Their investment partners have money and land to build the parks but lack the star-powered attractions to draw the millions of visitors needed to make them profitable.
Dubai, one of the seven constituents of the UAE, has thrived and turned into a magnet for the wealthy as oil money flowed in. The government wants to more than double the number of annual visitors from nearly 7 million last year to 15 million by 2015.
In recent months, eight major licensing deals have been struck between oil-rich investors and entertainment giants such as Viacom Inc.'s Paramount Pictures and Marvel Entertainment Inc. for theme parks and other attractions.
The first, a $2.2 billion Universal Studios park based on franchises such as King Kong and Jurassic Park, is set to open in an area dubbed Dubailand on the city's desert outskirts in 2010.
Designs for the parks are moving quickly, despite lingering doubts about the long-term availability of financing and the lack of highways and other infrastructure to support the huge developments. Several projects are planned for a manmade island being reclaimed from the sea called Palm Jebel Ali.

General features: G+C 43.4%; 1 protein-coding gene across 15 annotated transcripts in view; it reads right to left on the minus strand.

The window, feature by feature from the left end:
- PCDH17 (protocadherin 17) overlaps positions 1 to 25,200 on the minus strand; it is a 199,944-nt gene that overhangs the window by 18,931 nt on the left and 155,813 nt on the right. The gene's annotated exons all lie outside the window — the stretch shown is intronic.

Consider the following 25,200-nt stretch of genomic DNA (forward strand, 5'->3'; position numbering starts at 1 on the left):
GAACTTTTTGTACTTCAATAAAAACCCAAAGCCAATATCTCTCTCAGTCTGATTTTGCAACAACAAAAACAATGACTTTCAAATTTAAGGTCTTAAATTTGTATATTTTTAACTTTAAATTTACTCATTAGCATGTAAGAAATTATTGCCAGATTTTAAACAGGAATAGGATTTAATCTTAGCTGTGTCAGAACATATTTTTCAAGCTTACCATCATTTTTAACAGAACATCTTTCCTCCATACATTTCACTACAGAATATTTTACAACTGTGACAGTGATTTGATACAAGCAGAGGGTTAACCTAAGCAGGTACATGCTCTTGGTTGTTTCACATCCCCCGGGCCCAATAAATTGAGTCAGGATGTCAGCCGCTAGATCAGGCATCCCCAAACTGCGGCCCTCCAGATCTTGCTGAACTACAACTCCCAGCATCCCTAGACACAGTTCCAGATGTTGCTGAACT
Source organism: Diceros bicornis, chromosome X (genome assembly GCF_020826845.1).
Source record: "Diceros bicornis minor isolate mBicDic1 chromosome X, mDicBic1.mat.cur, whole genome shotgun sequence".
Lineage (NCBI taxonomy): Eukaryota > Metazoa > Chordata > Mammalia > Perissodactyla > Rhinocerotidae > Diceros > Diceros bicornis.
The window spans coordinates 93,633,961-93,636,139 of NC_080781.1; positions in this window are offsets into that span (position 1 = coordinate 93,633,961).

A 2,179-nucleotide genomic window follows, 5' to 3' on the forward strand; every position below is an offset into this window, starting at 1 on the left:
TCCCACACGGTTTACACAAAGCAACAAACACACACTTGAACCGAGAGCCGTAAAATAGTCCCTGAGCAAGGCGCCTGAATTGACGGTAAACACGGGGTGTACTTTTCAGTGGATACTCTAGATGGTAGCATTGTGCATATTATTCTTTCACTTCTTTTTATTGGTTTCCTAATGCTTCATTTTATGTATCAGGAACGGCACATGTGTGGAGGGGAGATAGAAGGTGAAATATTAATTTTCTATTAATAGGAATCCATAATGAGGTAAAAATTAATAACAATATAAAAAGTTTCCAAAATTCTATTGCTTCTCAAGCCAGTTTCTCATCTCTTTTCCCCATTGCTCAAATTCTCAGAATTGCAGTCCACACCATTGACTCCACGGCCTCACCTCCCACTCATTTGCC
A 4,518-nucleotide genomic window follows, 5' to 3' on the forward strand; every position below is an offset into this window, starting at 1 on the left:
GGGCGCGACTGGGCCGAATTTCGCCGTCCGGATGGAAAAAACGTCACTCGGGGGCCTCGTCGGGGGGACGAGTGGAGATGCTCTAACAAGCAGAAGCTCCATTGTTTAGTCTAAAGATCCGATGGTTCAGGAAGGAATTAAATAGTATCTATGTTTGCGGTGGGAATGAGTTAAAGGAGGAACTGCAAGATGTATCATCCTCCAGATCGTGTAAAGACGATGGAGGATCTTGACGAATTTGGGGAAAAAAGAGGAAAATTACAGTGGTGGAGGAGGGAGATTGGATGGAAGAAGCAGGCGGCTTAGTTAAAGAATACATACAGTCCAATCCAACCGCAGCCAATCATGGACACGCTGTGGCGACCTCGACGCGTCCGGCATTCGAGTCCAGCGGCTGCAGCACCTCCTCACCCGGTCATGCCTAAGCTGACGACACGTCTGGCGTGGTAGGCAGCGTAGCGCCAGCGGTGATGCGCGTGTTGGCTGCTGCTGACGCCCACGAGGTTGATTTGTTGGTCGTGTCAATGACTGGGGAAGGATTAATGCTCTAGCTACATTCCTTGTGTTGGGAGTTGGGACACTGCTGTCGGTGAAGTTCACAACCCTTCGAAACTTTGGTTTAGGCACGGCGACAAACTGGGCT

Most of the parks are proposed for Dubai and Abu Dhabi, the region's most Westernized and cosmopolitan cities, where expatriates outnumber local citizens, bars and restaurants serve alcohol and foreign women stroll some beaches in bikinis.
Kevin Tsujihara, president of Warner Bros. home entertainment group, is convinced that Superman, Batman and other DC comic book characters licensed by Warner will be readily accepted by those who visit the park from the Middle East, Europe, Africa and Asia.